The path for the Python executable used in Blender (up to 2.79) is not configurable.

I looked around and did not find a consistent way to be able to use custom 3rd party Python modules without installing then directly in the O.S. Python.

This would work, although not the ideal solution, but then I had issues with that in Linux, as running pip install system wide adds the modules to /usr/local/lib, but /usr/local is not the in the PYTHONPATH when Blender is started.

An active Python virtualenv - Python's own way of isolating 3rd party modules is ignored by Blender - as the way to activate a virtualenv is simply using it's Python binary (in a different Path than the one used by Blender).

  • $\begingroup$ I'm on ubuntu, where pretty much you get stuck with the system python (3.6 for 18) or updates get broken. Using update-alternatives works somewhat but breaks partial upgrades (doesn't like the alternative link). I build blender with python 3.7.1 I would recommend installing python3.7.1 on your system, and its associated pip, pip3.7. When you wish to install 3rd party module pip3.7 install plumbum --user The user flag being the key here. Any 3rd party modules installed this way import directly into blender, and require no dicking around with system path. $\endgroup$
    – batFINGER
    Feb 21, 2019 at 4:26
  • $\begingroup$ The key here is that "you build Blender" - not everyone build their own Blender. And certainly an add-on author would not have many users if it would require a custom build to run. But please, paste this comment as an answer to the question so it gets better documented - I myself did something like that in a previous install. $\endgroup$
    – jsbueno
    Feb 21, 2019 at 11:22
  • $\begingroup$ No It really has nothing to do with building blender. (mentioned as not sure what python version ships with blender) It only matters that the python versions match. Blender (from wherever) python version to an installed python version eg simple install on ubuntu with sudo apt install python3.7 all whilst 3.6 remains my "system" python. pip3.7 with user flag installs to '/home/batfinger/.local/lib/python3.7/site-packages' which if it exists is appended to sys.path IMO this is far simpler than matching blender and ubuntu system python versions required in answer below. $\endgroup$
    – batFINGER
    Feb 21, 2019 at 12:40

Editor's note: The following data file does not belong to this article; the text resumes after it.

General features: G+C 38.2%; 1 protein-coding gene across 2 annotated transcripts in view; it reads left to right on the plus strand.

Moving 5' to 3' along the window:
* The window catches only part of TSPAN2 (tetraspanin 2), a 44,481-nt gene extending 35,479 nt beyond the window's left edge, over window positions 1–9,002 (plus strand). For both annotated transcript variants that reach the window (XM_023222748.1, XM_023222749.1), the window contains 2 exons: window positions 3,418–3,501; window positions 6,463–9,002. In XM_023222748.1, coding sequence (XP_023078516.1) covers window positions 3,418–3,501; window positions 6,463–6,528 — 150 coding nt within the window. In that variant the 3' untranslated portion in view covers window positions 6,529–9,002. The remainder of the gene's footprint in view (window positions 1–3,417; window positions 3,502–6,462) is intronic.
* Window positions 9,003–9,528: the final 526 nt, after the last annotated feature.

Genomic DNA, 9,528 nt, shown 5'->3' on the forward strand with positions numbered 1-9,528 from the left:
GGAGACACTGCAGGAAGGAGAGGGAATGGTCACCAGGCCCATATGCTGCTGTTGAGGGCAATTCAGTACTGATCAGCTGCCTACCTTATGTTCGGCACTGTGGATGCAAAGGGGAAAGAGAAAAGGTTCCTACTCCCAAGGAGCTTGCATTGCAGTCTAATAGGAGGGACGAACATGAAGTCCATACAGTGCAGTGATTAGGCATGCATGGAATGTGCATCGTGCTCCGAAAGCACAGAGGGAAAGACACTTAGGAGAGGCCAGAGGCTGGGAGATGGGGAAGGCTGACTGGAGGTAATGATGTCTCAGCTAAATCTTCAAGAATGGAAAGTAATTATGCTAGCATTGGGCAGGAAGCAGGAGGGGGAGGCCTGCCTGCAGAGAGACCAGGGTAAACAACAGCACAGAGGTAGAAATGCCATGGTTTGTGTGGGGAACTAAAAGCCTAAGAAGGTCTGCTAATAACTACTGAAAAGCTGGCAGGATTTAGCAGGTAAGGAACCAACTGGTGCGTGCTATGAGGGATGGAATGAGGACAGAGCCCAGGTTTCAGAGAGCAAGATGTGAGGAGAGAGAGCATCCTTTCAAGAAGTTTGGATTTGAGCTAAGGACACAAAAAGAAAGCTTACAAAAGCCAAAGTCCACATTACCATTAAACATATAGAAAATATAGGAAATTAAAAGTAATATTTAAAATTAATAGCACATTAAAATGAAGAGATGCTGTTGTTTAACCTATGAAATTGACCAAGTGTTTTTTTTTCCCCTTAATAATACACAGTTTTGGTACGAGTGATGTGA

• $\begingroup$ Thabk you for the duplicate suggestion - It had useful things for me, but I think I needed some more specific things I updated in the answer bellow. I made this question Linux specific so it differs from the other. $\endgroup$
    – jsbueno
    Feb 22, 2019 at 13:08

1 Answer 1


update I found out that the user-configuration folder for Blender, in ~/.config/blender/<version>/scripts/, though only containing an addons folder by default, can have also a modules and a startup folder. If packages are pip-installed in the modules folder, they are visible from Blender, so, no custom virtualenv, or custom path manipulation at runtime is needed.

In other words, in a modern Linux, to have a Python package available for my user visible in Python's blender, I can do:

mkdir ~/.config/blender/2.79/scripts/modules
pip install -t ~/.config/blender/2.79/scripts/modules <python-package>

On Windows, the scripts folder for Blender will have a modules folder that can be used in the same way, as per the answers in the similar question here: Using 3rd party Python modules

previous answer

What I did do is a small Python function that is run prior to other imports in the add-on .py file to introspect the system Path and add any active virtualenv's to the Python import directory list sys.path.

The final function I came up with may be robust enough to help others. I add this to the beggining of my .py add-ons:

def fix_path():
    """Enable 3rd party Python modules installed in an
    active Virtualenv when Python is run.
    (Blender ignores the virtualenv, and uses a
    Python binary hardcoded in the build. This works
    if the virtualenv's Python is the same as blenders')

    import sys, os
    from pathlib import Path

    pyversion_path = f"python{sys.version_info.major}.{sys.version_info.minor}"

    for pathcomp in os.environ["PATH"].split(os.pathsep)[::-1]:
        p = Path(pathcomp)
        if p.name != "bin":
        lib_path = p.parent / "lib" / pyversion_path / "site-packages"
        if not lib_path.exists():
        if str(lib_path) in sys.path:
        sys.path.insert(0, str(lib_path))

        print(f"{__name__} Add-on: prepended {lib_path!r} to PYTHONPATH")


(import statements follow)


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